By Charles Rotblut, CFA, AAII
Bullish sentiment posted its largest weekly gain in nearly three years, as neutral sentiment plunged according to the latest AAII Sentiment survey.
Bullish sentiment, expectations that stock prices will rise over the next six months, surged 14.4 percentage points to 45.4%. The spike in optimism was the largest since an 18.4-point weekly gain on July 15, 2010. This week’s jump puts optimism at a six-week high. The historical average is 39%.
Neutral sentiment, expectations that stock prices will stay essentially unchanged over the next six months, plunged 7.9 percentage points to 22.5%. Neutral sentiment is now at its lowest level since November 15, 2012. The historical average is 30.5%.
Bearish sentiment, expectations that stock prices will fall over the next six months, fell 6.5 percentage points to 32.0%. Even with the decline, pessimism is above its historical average of 30.5% for the fourth consecutive week.
Though this week’s spike in bullish sentiment is large, it primarily represents a reversion to the mean. Two weeks ago, just 28.4% of surveyed AAII members described themselves as optimistic, the lowest level since November 2010. Furthermore, while large spikes in bullish sentiment are unusual, they are not extraordinary. Over the past five years, bullish sentiment has jumped by double-digits 17 times.
The current level of bullish sentiment is not excessive, but it does in part reflect the Dow Jones industrial average’s nine-day winning streak. While the streak has prompted some investors to be more optimistic about the short-term direction of stock prices, many AAII members remain leery that stocks are overbought and due for a correction. Also impacting sentiment are mixed views about the pace of economic growth and ongoing frustration with Washington.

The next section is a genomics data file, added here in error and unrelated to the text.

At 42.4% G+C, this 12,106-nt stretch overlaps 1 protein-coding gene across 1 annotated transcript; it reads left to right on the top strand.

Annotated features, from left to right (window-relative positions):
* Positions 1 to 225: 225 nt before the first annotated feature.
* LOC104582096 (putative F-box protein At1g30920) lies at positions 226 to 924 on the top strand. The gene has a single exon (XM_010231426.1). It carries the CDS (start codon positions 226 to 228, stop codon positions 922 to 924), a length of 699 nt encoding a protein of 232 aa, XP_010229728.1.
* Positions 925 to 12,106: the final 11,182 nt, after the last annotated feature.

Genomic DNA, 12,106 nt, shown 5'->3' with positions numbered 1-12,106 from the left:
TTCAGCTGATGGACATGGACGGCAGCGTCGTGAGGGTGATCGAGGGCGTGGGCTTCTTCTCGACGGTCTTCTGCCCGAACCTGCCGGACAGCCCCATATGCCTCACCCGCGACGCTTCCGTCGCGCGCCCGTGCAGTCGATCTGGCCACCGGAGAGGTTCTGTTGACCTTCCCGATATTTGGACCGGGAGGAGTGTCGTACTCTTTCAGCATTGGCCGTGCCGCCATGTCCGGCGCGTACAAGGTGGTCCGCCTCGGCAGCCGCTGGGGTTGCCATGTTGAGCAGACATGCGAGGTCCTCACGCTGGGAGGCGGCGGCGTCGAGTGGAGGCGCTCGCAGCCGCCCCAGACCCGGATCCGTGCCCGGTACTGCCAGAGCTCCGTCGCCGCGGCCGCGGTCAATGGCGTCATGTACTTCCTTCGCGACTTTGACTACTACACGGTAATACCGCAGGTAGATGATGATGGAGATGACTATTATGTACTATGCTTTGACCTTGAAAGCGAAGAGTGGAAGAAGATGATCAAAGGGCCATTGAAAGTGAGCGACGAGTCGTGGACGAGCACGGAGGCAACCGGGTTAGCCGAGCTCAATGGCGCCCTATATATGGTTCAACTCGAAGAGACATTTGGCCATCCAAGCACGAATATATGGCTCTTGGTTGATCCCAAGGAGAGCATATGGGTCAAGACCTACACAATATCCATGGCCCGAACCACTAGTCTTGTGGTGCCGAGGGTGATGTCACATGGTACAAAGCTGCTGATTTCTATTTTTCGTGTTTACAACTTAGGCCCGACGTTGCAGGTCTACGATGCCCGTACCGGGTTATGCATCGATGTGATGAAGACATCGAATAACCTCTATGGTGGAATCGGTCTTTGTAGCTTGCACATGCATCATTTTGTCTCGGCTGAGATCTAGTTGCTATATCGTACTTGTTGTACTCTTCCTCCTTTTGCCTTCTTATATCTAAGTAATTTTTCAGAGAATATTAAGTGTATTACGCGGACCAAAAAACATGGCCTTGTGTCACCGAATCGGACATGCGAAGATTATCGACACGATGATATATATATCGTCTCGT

This week’s special question asked AAII members how the new record highs set by the Dow Jones industrial average has influenced their opinion about the attractiveness of stocks. Responses were mixed. The largest group of respondents (approximately 30%) said the new record highs had no impact. Approximately 18% of respondents expect stock prices to pull back in the short term, though some AAII members think the pullback will be followed by a rebound to even higher prices. Roughly 17% said they are now more cautious or bearish, while 11% said they are more bullish. A couple of respondents said it is harder to find bargains in the current environment.
Here is a sampling of the responses:
· “The new highs concern me a little, as we may be getting ahead of ourselves.”
· “I am reluctant to put new money (except for my regular contributions) into the market right now.”
· “As stocks go up in price, they are more risky in my view, but I think stocks still have more upside than downside at current levels.”
· “I have to search harder to find stocks of value.”
· “The record high has not influenced my opinion.”
This week’s AAII Sentiment Survey:
· Bullish: 45.4%, up 14.4 percentage points
· Neutral: 22.5%, down 7.9 percentage points
· Bearish: 32.0%, down 6.5 percentage points
· Bullish: 39.0%
· Neutral: 30.5%
· Bearish: 30.5%
The AAII Sentiment Survey has been conducted weekly since July 1987 and asks AAII members whether they think stock prices will rise, remain essentially flat or fall over the next six months. The survey period runs from Thursday (12:01 a.m.) to Wednesday (11:59 p.m.). The survey and its results are available online at: http://www.aaii.com/